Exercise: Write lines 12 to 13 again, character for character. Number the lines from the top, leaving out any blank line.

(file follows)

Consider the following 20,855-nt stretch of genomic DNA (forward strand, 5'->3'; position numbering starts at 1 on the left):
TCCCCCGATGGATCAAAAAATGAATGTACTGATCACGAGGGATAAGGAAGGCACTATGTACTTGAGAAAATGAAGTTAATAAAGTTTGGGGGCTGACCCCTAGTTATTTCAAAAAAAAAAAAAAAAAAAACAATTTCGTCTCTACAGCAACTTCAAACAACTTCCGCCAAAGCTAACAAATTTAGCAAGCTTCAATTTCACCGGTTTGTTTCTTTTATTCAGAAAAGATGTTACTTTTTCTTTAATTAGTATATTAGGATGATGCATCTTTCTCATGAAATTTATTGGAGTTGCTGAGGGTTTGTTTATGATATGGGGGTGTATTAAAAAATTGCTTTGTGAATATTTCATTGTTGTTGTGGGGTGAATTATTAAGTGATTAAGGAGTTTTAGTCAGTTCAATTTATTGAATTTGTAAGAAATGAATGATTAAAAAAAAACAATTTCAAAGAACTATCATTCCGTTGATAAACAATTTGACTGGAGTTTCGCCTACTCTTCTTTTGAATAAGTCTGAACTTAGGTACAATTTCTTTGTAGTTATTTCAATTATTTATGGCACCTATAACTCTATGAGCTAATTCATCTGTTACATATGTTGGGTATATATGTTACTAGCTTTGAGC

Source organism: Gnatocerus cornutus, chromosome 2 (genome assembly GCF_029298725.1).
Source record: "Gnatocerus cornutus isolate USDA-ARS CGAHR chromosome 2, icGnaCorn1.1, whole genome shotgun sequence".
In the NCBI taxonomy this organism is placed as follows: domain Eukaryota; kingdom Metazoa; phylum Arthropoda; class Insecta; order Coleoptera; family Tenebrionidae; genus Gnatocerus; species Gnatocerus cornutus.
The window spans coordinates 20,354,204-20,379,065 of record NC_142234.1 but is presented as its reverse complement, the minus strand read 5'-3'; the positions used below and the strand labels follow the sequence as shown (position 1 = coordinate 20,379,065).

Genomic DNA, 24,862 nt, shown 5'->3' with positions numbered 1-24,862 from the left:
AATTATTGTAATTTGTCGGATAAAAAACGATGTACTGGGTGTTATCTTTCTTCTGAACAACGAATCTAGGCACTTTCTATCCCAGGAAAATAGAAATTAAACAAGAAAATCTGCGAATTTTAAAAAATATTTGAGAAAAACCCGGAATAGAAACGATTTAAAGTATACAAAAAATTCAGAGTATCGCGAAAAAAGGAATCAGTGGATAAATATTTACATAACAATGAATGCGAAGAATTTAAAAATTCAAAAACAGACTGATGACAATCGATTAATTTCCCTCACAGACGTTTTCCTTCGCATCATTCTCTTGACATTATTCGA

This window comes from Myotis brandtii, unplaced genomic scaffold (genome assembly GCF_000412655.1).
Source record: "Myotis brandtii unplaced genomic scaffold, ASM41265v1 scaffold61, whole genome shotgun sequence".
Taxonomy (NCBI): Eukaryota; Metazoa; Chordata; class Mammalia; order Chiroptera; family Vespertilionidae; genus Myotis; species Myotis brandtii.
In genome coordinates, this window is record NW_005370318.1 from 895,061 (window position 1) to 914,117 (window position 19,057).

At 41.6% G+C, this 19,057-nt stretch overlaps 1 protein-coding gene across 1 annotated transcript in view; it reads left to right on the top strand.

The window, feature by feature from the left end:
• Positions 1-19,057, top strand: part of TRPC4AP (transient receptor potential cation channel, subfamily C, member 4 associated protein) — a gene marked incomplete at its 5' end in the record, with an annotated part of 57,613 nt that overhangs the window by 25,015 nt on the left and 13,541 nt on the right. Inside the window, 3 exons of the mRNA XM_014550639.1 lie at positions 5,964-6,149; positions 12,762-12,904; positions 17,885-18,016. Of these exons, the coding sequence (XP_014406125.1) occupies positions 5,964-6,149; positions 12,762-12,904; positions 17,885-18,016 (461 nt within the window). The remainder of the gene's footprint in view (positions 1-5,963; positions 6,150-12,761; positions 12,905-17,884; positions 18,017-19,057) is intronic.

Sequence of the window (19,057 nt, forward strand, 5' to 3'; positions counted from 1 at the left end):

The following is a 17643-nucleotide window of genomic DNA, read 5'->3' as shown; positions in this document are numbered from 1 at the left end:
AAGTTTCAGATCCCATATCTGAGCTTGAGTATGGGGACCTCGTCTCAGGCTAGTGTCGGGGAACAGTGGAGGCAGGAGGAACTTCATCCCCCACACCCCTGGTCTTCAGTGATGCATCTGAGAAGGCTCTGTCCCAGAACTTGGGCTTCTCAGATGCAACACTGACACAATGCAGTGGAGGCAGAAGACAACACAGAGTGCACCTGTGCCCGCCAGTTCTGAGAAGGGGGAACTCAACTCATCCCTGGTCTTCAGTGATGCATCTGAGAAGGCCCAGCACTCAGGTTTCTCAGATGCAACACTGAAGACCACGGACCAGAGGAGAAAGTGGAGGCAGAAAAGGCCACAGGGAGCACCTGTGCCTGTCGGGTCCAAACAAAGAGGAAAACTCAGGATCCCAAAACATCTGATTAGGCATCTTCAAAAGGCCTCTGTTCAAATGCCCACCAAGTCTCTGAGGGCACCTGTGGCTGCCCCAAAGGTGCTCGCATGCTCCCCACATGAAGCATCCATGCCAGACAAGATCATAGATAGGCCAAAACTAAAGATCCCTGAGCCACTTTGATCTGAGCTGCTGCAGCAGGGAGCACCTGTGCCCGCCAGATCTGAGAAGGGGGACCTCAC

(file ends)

In genome coordinates, this window is record NW_005370318.1 from 895,061 (window position 1) to 914,117 (window position 19,057).

At 41.6% G+C, this 19,057-nt stretch overlaps 1 protein-coding gene across 1 annotated transcript in view; it reads left to right on the top strand.